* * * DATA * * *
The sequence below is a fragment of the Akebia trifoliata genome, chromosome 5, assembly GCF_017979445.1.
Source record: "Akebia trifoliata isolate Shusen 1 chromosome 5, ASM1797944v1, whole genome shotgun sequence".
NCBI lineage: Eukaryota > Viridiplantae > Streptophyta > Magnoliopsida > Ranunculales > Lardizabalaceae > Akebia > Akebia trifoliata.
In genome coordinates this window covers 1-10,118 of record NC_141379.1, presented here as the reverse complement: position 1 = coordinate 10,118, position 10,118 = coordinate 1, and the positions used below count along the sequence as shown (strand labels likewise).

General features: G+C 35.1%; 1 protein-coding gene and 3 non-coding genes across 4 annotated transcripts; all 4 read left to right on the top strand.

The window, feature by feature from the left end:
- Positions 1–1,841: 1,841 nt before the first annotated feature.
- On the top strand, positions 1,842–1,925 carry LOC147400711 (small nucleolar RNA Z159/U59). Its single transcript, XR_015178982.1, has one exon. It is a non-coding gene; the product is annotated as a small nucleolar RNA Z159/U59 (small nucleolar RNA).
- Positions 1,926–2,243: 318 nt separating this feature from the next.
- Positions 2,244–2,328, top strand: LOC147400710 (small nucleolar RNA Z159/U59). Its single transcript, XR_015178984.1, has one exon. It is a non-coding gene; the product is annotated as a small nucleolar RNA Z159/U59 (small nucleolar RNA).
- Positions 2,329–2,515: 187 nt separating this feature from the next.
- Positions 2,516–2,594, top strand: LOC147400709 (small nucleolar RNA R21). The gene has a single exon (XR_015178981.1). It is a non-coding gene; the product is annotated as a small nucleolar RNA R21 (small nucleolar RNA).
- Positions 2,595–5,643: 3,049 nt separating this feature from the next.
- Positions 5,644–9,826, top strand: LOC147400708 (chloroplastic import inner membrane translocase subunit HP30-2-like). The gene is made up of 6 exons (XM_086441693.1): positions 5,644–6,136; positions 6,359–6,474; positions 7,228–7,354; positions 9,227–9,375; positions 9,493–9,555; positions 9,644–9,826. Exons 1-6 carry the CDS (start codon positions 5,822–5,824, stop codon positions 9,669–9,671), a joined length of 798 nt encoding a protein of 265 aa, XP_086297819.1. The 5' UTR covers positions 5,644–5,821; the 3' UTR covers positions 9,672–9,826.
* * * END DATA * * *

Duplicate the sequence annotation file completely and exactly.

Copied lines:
The sequence below is a fragment of the Akebia trifoliata genome, chromosome 5, assembly GCF_017979445.1.
Source record: "Akebia trifoliata isolate Shusen 1 chromosome 5, ASM1797944v1, whole genome shotgun sequence".
NCBI lineage: Eukaryota > Viridiplantae > Streptophyta > Magnoliopsida > Ranunculales > Lardizabalaceae > Akebia > Akebia trifoliata.
In genome coordinates this window covers 1-10,118 of record NC_141379.1, presented here as the reverse complement: position 1 = coordinate 10,118, position 10,118 = coordinate 1, and the positions used below count along the sequence as shown (strand labels likewise).

General features: G+C 35.1%; 1 protein-coding gene and 3 non-coding genes across 4 annotated transcripts; all 4 read left to right on the top strand.

The window, feature by feature from the left end:
- Positions 1–1,841: 1,841 nt before the first annotated feature.
- On the top strand, positions 1,842–1,925 carry LOC147400711 (small nucleolar RNA Z159/U59). Its single transcript, XR_015178982.1, has one exon. It is a non-coding gene; the product is annotated as a small nucleolar RNA Z159/U59 (small nucleolar RNA).
- Positions 1,926–2,243: 318 nt separating this feature from the next.
- Positions 2,244–2,328, top strand: LOC147400710 (small nucleolar RNA Z159/U59). Its single transcript, XR_015178984.1, has one exon. It is a non-coding gene; the product is annotated as a small nucleolar RNA Z159/U59 (small nucleolar RNA).
- Positions 2,329–2,515: 187 nt separating this feature from the next.
- Positions 2,516–2,594, top strand: LOC147400709 (small nucleolar RNA R21). The gene has a single exon (XR_015178981.1). It is a non-coding gene; the product is annotated as a small nucleolar RNA R21 (small nucleolar RNA).
- Positions 2,595–5,643: 3,049 nt separating this feature from the next.
- Positions 5,644–9,826, top strand: LOC147400708 (chloroplastic import inner membrane translocase subunit HP30-2-like). The gene is made up of 6 exons (XM_086441693.1): positions 5,644–6,136; positions 6,359–6,474; positions 7,228–7,354; positions 9,227–9,375; positions 9,493–9,555; positions 9,644–9,826. Exons 1-6 carry the CDS (start codon positions 5,822–5,824, stop codon positions 9,669–9,671), a joined length of 798 nt encoding a protein of 265 aa, XP_086297819.1. The 5' UTR covers positions 5,644–5,821; the 3' UTR covers positions 9,672–9,826.